She added that the amount of the town’s funding does not affect the amount of services provided to the town of Avon, but instead allows the Walking Mountains team to create special incentives like double or stacked rebates and free assessments as well as expanded marketing efforts in the town, “to try to get more people locally to act.”
“We will provide audits to anybody in Eagle County. The money you would be providing extra — above and beyond what you normally provide — we would focus that in your community. We’d be trying to do some special incentives here and some targeted money here, specifically with that money,” Maline said. “We continue to help everybody all over Eagle County.”
Town Manager Eric Heil noted that the town is projecting to have $100,000 in its energy-offset fund by the end of the year. The energy-offset fund, he said, relies on fees collected from residents that build or add heated driveways, outdoor pools and hot tubs and any outdoor additions that use energy.
Increasing the town’s contribution to Walking Mountains, specifically for these programs, Heil said was a “great way to spend those monies to accomplish the purpose of that energy offset.”
He did note that this doesn’t mean the town will be either able to or obliged to provide this same amount in future years.
Town Council members all agreed — via a round of head nods — to increase its contribution at Tuesday’s meeting. Rather than make a formal motion or vote, the contribution will be reflected in its 2022 budget. The town is in the process of finalizing its budget for 2022, and this verbal pledge from Town Council is expected to show up in the budget’s next review on Nov. 16.
The home energy assessment includes a comprehensive inspection of all thermalspaces, insulation and mechanical systems by a certified building analyst.| Joe Kusumoto, Walking Mountains/Courtesy Photo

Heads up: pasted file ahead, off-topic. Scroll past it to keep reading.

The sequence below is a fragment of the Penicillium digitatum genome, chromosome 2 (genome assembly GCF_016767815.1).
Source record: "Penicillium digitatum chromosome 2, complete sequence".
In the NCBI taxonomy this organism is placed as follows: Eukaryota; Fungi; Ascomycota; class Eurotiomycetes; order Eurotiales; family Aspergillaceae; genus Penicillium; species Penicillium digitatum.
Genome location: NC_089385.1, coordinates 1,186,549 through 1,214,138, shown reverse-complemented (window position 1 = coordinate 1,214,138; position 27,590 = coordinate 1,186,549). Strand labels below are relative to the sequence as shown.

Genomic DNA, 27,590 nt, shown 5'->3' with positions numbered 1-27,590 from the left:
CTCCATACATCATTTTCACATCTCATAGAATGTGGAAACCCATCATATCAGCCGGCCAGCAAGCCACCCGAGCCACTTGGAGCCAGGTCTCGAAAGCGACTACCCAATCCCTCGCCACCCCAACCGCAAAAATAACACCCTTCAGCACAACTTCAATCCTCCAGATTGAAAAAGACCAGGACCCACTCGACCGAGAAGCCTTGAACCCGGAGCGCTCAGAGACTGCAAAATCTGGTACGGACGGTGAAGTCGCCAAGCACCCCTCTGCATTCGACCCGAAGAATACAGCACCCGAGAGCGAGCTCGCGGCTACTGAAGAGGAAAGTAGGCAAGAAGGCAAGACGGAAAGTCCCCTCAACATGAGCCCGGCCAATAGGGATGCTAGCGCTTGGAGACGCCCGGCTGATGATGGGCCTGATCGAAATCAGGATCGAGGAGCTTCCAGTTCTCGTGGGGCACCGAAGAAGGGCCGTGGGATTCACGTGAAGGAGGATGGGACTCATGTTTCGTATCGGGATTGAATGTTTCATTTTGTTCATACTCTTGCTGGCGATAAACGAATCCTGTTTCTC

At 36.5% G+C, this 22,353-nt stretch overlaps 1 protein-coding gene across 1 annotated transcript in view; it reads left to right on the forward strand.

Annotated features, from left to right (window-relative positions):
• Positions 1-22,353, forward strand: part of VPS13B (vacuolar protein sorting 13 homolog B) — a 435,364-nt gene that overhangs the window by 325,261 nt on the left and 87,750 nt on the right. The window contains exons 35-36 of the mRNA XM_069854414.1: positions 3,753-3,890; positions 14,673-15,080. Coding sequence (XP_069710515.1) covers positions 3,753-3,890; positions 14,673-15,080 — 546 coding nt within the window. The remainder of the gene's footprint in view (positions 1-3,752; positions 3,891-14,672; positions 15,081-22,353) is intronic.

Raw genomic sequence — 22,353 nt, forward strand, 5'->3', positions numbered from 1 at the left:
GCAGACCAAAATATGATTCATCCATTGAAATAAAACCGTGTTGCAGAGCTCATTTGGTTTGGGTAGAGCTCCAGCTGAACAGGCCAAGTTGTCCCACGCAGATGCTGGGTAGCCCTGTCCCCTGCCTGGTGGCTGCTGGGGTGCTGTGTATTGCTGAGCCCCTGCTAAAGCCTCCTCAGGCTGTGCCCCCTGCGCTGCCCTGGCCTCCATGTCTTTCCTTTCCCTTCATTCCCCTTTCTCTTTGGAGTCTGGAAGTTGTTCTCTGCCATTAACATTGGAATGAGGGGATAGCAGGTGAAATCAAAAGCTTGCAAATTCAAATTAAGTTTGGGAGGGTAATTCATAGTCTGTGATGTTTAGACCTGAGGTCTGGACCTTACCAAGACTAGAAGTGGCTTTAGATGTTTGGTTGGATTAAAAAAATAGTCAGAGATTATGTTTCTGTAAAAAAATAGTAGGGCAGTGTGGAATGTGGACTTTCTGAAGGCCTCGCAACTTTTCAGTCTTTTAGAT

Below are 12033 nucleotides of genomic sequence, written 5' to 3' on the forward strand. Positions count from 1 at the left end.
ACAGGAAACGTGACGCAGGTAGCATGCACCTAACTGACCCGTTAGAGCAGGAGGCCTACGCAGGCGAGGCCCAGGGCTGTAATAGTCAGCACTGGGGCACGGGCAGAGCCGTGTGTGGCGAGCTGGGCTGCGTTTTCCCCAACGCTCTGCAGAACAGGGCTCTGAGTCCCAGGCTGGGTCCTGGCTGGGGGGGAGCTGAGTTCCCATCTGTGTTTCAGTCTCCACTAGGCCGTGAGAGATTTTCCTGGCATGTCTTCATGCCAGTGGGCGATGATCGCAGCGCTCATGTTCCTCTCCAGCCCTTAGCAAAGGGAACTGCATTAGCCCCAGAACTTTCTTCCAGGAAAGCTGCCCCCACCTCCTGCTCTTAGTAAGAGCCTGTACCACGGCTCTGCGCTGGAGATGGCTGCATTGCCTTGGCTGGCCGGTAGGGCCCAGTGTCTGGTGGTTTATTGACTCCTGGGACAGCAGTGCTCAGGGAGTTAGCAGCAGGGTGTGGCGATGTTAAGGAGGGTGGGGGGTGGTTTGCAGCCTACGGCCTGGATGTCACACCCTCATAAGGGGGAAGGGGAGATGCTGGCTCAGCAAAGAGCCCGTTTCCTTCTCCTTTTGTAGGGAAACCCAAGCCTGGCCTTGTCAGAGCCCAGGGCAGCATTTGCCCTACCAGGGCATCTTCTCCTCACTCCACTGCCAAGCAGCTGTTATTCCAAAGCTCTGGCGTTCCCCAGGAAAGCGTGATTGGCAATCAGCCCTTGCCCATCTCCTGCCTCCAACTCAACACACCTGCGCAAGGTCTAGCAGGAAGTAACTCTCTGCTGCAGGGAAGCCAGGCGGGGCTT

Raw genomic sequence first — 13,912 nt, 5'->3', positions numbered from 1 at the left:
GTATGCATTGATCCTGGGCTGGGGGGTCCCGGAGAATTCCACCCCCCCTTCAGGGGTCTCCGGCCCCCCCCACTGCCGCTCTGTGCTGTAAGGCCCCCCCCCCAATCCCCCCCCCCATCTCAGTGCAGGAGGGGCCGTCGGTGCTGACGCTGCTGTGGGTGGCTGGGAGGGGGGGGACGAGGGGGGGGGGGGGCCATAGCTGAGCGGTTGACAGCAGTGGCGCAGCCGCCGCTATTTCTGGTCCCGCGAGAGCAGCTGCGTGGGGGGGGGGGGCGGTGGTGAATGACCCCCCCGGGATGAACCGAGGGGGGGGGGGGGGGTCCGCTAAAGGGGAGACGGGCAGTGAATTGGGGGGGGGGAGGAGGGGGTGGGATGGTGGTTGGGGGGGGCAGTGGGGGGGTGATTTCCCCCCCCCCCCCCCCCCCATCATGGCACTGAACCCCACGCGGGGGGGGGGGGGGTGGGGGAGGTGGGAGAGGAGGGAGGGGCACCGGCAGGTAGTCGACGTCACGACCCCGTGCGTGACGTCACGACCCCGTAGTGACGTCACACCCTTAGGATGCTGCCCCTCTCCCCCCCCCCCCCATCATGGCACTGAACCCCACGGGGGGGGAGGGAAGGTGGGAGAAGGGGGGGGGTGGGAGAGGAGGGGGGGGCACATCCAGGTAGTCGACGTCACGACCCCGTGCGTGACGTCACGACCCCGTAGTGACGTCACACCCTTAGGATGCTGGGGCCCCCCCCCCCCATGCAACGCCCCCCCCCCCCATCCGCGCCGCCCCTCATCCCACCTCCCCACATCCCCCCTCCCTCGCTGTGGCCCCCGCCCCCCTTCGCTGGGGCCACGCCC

2021 Avon Home Energy Assessments (to date)
• 17 home energy assessments
• 15 homes received “quick-fix measures” on site, estimated to save these homes a collective $807.66 in utility costs. These fixes include swapping existing lights for LED lights, hot water heater blankets and programmable thermostats.
• 5.5 metric-tons of CO2 reduced annually, estimated
2021 Residential Rebates (to date)
• 14 residential rebates given for improvements and upgrades of heating, solar panels, radon mitigation, air-sealing and more
• An estimated $5,581 saved in collective utility costs as a result of these upgrades and improvements
• 39.62 metric-tons of CO2 reduced annually, estimated
• Approximately $5,800 in rebate funds provided
Business and Multifamily Rebates (to date)
• 5 businesses and multifamily buildings received free energy walkthroughs
• 4 commercial rebates provided for improvements and updates to LED lighting, heating, air sealing and insulation
• An estimated $8,217 saved in collective utility costs to Avon businesses as a result of these upgrades and improvements
• 71.37 metric-tons of CO2 reduced annually, estimated
• Approximately $8,000 in rebate funds provided
Reporter Ali Longwell can be reached at email@example.com.